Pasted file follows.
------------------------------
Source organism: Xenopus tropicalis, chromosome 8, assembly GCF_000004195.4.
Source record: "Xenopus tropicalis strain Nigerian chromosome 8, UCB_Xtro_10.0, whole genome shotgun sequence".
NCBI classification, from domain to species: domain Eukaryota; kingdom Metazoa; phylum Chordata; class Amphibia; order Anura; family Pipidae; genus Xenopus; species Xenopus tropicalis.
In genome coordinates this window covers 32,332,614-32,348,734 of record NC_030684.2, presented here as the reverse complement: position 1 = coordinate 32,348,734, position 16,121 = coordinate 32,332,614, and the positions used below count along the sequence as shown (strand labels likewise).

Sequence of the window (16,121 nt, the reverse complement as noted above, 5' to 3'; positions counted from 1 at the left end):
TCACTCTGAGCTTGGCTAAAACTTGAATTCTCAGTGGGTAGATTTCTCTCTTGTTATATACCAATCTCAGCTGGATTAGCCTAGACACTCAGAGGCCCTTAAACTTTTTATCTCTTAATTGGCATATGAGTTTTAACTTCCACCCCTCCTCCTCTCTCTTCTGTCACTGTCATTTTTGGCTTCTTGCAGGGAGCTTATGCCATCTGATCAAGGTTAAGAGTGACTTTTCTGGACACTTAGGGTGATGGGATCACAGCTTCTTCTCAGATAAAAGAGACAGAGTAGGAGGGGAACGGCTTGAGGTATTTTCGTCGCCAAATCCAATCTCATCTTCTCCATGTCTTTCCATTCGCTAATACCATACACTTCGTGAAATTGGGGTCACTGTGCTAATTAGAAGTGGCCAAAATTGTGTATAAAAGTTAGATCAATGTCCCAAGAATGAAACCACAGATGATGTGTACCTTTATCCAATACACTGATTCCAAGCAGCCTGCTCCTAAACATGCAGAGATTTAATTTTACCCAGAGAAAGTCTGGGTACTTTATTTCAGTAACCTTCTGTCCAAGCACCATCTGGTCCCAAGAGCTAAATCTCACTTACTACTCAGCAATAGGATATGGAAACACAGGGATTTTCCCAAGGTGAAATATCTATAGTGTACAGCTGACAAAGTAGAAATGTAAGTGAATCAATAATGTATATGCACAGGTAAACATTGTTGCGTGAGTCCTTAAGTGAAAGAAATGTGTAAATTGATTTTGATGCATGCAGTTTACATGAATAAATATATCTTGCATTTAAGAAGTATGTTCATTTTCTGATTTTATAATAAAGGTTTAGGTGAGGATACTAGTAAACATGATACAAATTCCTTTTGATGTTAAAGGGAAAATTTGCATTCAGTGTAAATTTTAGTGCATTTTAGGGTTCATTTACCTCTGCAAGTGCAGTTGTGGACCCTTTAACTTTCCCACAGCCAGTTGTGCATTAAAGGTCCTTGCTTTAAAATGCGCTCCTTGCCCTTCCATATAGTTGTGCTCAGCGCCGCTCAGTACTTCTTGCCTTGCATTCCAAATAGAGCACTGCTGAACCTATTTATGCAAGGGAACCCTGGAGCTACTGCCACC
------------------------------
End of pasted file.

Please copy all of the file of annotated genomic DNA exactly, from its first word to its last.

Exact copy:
Source organism: Xenopus tropicalis, chromosome 8, assembly GCF_000004195.4.
Source record: "Xenopus tropicalis strain Nigerian chromosome 8, UCB_Xtro_10.0, whole genome shotgun sequence".
NCBI classification, from domain to species: domain Eukaryota; kingdom Metazoa; phylum Chordata; class Amphibia; order Anura; family Pipidae; genus Xenopus; species Xenopus tropicalis.
In genome coordinates this window covers 32,332,614-32,348,734 of record NC_030684.2, presented here as the reverse complement: position 1 = coordinate 32,348,734, position 16,121 = coordinate 32,332,614, and the positions used below count along the sequence as shown (strand labels likewise).

Sequence of the window (16,121 nt, the reverse complement as noted above, 5' to 3'; positions counted from 1 at the left end):
TCACTCTGAGCTTGGCTAAAACTTGAATTCTCAGTGGGTAGATTTCTCTCTTGTTATATACCAATCTCAGCTGGATTAGCCTAGACACTCAGAGGCCCTTAAACTTTTTATCTCTTAATTGGCATATGAGTTTTAACTTCCACCCCTCCTCCTCTCTCTTCTGTCACTGTCATTTTTGGCTTCTTGCAGGGAGCTTATGCCATCTGATCAAGGTTAAGAGTGACTTTTCTGGACACTTAGGGTGATGGGATCACAGCTTCTTCTCAGATAAAAGAGACAGAGTAGGAGGGGAACGGCTTGAGGTATTTTCGTCGCCAAATCCAATCTCATCTTCTCCATGTCTTTCCATTCGCTAATACCATACACTTCGTGAAATTGGGGTCACTGTGCTAATTAGAAGTGGCCAAAATTGTGTATAAAAGTTAGATCAATGTCCCAAGAATGAAACCACAGATGATGTGTACCTTTATCCAATACACTGATTCCAAGCAGCCTGCTCCTAAACATGCAGAGATTTAATTTTACCCAGAGAAAGTCTGGGTACTTTATTTCAGTAACCTTCTGTCCAAGCACCATCTGGTCCCAAGAGCTAAATCTCACTTACTACTCAGCAATAGGATATGGAAACACAGGGATTTTCCCAAGGTGAAATATCTATAGTGTACAGCTGACAAAGTAGAAATGTAAGTGAATCAATAATGTATATGCACAGGTAAACATTGTTGCGTGAGTCCTTAAGTGAAAGAAATGTGTAAATTGATTTTGATGCATGCAGTTTACATGAATAAATATATCTTGCATTTAAGAAGTATGTTCATTTTCTGATTTTATAATAAAGGTTTAGGTGAGGATACTAGTAAACATGATACAAATTCCTTTTGATGTTAAAGGGAAAATTTGCATTCAGTGTAAATTTTAGTGCATTTTAGGGTTCATTTACCTCTGCAAGTGCAGTTGTGGACCCTTTAACTTTCCCACAGCCAGTTGTGCATTAAAGGTCCTTGCTTTAAAATGCGCTCCTTGCCCTTCCATATAGTTGTGCTCAGCGCCGCTCAGTACTTCTTGCCTTGCATTCCAAATAGAGCACTGCTGAACCTATTTATGCAAGGGAACCCTGGAGCTACTGCCACC